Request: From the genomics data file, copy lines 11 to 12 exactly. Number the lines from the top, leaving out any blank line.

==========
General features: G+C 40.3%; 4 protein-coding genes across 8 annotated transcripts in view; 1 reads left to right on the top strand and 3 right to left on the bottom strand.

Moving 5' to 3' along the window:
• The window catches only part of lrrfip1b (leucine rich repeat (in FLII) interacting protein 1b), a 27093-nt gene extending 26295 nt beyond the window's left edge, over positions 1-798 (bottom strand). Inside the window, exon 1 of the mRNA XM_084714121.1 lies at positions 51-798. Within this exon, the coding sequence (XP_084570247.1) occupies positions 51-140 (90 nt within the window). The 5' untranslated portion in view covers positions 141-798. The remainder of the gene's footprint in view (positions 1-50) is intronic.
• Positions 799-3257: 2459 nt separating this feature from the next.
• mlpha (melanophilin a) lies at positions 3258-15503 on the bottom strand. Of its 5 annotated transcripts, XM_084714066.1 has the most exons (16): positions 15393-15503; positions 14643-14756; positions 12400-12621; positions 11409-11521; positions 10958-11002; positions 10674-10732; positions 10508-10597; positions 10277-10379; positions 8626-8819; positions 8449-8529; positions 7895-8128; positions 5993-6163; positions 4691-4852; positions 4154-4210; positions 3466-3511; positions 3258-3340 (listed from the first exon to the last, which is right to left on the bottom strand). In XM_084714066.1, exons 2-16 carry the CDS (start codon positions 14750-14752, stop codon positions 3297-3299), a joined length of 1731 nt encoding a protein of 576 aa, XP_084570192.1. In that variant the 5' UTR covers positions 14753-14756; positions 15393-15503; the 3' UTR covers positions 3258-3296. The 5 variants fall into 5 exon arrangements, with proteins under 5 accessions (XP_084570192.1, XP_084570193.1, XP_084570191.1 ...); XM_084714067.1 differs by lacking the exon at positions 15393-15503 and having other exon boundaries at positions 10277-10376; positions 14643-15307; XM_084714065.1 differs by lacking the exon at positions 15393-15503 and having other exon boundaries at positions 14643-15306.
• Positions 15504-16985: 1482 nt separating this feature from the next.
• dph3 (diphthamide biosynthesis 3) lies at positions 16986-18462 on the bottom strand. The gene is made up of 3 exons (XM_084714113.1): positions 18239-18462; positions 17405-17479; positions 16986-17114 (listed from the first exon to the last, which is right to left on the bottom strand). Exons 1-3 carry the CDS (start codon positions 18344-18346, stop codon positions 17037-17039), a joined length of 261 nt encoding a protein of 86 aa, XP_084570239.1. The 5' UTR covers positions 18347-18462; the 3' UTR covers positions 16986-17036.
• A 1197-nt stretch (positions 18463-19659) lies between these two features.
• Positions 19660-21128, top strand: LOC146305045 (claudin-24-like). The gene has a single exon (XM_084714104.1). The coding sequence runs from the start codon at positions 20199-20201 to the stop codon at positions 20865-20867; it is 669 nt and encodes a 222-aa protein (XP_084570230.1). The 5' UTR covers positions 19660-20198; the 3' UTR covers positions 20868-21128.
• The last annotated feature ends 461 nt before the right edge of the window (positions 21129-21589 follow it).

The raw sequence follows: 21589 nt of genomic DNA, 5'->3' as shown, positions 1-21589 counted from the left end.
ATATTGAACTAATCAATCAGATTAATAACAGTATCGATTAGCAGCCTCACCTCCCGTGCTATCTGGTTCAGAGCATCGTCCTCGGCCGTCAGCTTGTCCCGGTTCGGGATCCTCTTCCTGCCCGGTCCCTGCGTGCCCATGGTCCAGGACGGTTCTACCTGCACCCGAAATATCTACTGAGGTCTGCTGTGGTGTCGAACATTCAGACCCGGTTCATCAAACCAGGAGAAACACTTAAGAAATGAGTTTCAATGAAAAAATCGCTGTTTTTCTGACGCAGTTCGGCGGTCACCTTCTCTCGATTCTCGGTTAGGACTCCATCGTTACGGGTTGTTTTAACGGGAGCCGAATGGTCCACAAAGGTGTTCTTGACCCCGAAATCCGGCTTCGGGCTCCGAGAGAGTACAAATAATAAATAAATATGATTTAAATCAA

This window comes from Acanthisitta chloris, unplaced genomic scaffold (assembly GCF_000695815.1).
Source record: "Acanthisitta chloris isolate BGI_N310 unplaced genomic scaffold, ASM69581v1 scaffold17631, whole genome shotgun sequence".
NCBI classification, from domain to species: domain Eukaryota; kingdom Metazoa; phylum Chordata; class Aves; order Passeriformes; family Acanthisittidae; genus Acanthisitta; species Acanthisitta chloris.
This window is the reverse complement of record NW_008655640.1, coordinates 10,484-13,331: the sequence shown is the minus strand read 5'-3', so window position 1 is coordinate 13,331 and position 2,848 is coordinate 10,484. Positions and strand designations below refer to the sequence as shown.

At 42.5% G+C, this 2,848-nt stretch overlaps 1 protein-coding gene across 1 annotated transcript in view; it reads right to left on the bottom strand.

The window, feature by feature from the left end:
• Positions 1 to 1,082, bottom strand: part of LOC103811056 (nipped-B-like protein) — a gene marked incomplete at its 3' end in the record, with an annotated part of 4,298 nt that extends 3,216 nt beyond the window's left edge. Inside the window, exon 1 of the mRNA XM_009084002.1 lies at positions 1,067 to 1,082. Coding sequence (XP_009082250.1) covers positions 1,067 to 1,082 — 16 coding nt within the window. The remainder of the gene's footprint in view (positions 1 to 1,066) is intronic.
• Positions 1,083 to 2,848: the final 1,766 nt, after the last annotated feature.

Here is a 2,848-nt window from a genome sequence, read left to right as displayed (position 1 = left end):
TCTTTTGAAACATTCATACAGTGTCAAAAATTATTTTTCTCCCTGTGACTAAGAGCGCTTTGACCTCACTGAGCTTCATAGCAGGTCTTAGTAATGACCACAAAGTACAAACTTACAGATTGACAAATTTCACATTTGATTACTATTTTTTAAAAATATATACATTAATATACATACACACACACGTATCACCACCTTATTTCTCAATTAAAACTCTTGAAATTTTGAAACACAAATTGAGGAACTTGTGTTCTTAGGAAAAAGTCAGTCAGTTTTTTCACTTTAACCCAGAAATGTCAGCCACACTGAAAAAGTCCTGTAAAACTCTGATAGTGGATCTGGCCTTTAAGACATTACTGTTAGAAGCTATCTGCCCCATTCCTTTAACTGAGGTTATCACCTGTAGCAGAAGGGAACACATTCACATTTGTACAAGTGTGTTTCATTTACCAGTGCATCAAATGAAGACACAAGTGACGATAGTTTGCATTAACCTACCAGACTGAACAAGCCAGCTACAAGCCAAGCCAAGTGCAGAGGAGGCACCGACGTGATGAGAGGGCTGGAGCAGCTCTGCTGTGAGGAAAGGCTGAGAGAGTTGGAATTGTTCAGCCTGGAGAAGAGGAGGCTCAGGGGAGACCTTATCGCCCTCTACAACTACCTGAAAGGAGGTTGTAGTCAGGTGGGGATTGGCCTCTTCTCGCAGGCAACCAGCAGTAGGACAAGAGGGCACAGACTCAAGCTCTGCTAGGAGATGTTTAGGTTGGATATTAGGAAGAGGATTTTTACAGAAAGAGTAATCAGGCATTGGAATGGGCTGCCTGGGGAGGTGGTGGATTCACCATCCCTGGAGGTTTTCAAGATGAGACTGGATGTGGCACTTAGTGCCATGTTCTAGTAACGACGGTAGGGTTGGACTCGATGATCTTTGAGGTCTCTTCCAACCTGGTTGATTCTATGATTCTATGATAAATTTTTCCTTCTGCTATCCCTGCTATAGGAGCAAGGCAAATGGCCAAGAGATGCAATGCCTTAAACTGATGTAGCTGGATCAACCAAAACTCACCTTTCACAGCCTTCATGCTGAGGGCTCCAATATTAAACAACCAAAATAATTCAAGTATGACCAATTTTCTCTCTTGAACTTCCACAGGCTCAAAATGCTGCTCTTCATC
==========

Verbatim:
The raw sequence follows: 21589 nt of genomic DNA, 5'->3' as shown, positions 1-21589 counted from the left end.
ATATTGAACTAATCAATCAGATTAATAACAGTATCGATTAGCAGCCTCACCTCCCGTGCTATCTGGTTCAGAGCATCGTCCTCGGCCGTCAGCTTGTCCCGGTTCGGGATCCTCTTCCTGCCCGGTCCCTGCGTGCCCATGGTCCAGGACGGTTCTACCTGCACCCGAAATATCTACTGAGGTCTGCTGTGGTGTCGAACATTCAGACCCGGTTCATCAAACCAGGAGAAACACTTAAGAAATGAGTTTCAATGAAAAAATCGCTGTTTTTCTGACGCAGTTCGGCGGTCACCTTCTCTCGATTCTCGGTTAGGACTCCATCGTTACGGGTTGTTTTAACGGGAGCCGAATGGTCCACAAAGGTGTTCTTGACCCCGAAATCCGGCTTCGGGCTCCGAGAGAGTACAAATAATAAATAAATATGATTTAAATCAA